In its first policy meeting since the induction of new chief Jerome Powell, the U.S. Federal Reserve met analysts’ expectations on Wednesday by raising interest rates and predicting at least two more interest rate hikes before the end of the year. The central bank also hinted that inflation should finally head higher after hovering for years below its 2 percent target rate. The overnight interest rate was raised one quarter of a percentage point, to between 1.50 percent and 1.75 percent, as expected.
“The economic outlook has strengthened in recent months,” the Fed said about its decision.
U.S. markets reacted with a shudder and shake, initially heading higher before closing lower for the day. Asian markets followed suit, trading mixed on Thursday. As of 1:20 p.m. HK/SIN, Japan’s Nikkei 225 was up 0.57 percent while Hong Kong’s Hang Seng Index was down 0.52 percent. The Shanghai Composite was unchanged, but the ASX 200 was down 0.22 percent.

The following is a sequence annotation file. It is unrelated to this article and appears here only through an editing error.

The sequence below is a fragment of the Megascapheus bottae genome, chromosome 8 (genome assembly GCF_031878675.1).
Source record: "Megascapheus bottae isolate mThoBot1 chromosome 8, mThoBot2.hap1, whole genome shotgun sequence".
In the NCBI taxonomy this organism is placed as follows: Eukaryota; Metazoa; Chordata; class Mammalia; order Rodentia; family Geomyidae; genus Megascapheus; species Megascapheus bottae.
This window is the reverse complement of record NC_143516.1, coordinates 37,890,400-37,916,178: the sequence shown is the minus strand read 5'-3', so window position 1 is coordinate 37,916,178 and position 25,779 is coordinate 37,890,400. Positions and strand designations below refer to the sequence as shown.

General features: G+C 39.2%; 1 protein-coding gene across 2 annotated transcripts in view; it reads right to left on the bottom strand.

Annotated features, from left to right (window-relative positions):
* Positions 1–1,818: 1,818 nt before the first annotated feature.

The dollar struggled following the Fed’s announcement, falling against most of its primary trading partners during Thursday’s Asian session. The dollar slipped 0.24 percent against the yen to trade at 105.79, and it declined against the euro to trade at $1.2354. The British pound also gained against the dollar after rising close to 1 percent on Wednesday after strong wage data out of the U.K. firmed expectations of a May interest rate hike.
Also pressuring the dollar was continuing concern about a potential trade war between the U.S. and China. U.S. Trade Representative Robert Lighthizer announced on Wednesday that the proposed tariffs would impact China’s technology sector and limited Chinese investments in the United States. Analysts are concerned that retaliation from China could spur a snowball effect that will be hard to stop.